Tips and Tricks for your Dog!

Spring has sprung and summer is beginning to approach us, which means that it is time to educate yourself on how you can help prevent Lyme disease from transmitting to your pup!

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Experts are saying that this past winter did not exterminate the tick population, but in fact helped keep the population growing. Due to the aggressive snow storms the past couple of months, large amounts of snow were dumped on the ground causing a type of “insulation blanket” for the ticks, protecting them from the harsh cold.

Now that the weather is getting warmer and the snow has melted away, the baby deer tick population has doubled, making it easier for your pup to contract the illness.

Here is a list of some precautions to take in the next couple of months while enjoying the long summer days with your pooch;

      • Try to avoid taking your dog near tick-infested areas.  These types of areas usually include wooded areas and tall grasses (such as beach dunes) where ticks like to hide.
      • After coming home from walks or play dates, take a brush and thoroughly brush out your dog’s fur/hair.
      • There are vaccines available for use for dogs that can be found at your veterinarian’s office. (Please consult with your vet first to learn about the pros and cons to vaccinating your dog. Always stay informed your pup relies on you!)
      • ‘Frontline’ or ‘Advantix’ are topical parasiticides that you can apply to your dog’s fur/hair that will seep into his skin and prevent the ticks from being able to latch onto them. Please consult with your vet on the appropriate choice for your dog, and read the directions carefully when applying.

If your dog happens to come in contact with a tick or has contracted the illness, here are some tips on what you should do next;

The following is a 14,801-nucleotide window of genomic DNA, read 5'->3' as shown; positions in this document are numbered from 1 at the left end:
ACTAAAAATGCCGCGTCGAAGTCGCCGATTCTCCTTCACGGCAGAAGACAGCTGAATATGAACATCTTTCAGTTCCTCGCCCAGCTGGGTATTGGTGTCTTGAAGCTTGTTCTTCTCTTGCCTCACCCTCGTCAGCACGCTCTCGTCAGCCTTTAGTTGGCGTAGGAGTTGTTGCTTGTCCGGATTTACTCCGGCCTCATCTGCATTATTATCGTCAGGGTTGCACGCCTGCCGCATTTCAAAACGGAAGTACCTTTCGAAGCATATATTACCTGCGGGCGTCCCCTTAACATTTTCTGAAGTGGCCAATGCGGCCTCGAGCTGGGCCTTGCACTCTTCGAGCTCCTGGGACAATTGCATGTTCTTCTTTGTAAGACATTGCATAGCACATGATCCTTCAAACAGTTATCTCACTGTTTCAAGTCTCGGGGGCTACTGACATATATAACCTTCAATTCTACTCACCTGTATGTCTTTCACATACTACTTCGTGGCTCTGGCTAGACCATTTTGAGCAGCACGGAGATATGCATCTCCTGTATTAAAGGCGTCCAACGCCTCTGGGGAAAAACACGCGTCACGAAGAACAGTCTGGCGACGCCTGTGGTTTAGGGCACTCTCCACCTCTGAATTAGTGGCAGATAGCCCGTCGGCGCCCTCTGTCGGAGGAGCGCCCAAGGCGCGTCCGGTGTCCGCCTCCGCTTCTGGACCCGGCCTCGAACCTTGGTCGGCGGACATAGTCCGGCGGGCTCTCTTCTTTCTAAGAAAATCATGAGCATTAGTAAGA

• Immediately remove the tick using a pair of tweezers. You want to grab the tick from as close to the skin as possible, so that you remove the entire tick, and not just parts of it.
      • If you don’t feel comfortable removing the tick on your own, contact your vet and they will be able to assist you.
      • If your dog shows signs of sudden lameness, pain in his joints, fever, lack of appetite, dehydration, inactivity, and swollen lymph nodes then it is possible your dog has contracted the virus.
      • Go to your vet immediately if you think your dog may have Lyme. If you wait too long, then more severe issues can arise such as damage to your dog’s heart or kidneys. From there, the vet will give you the proper steps in how they will treat your pup.

Don’t let a few extra ticks this summer ruin your dog’s day. All you have to do is take precautions and stay informed and both you and your pooch will both stay happy and healthy!

Any questions on training your dog in the North Quincy, MA area, please contact Leader of the Pack Dog Training!

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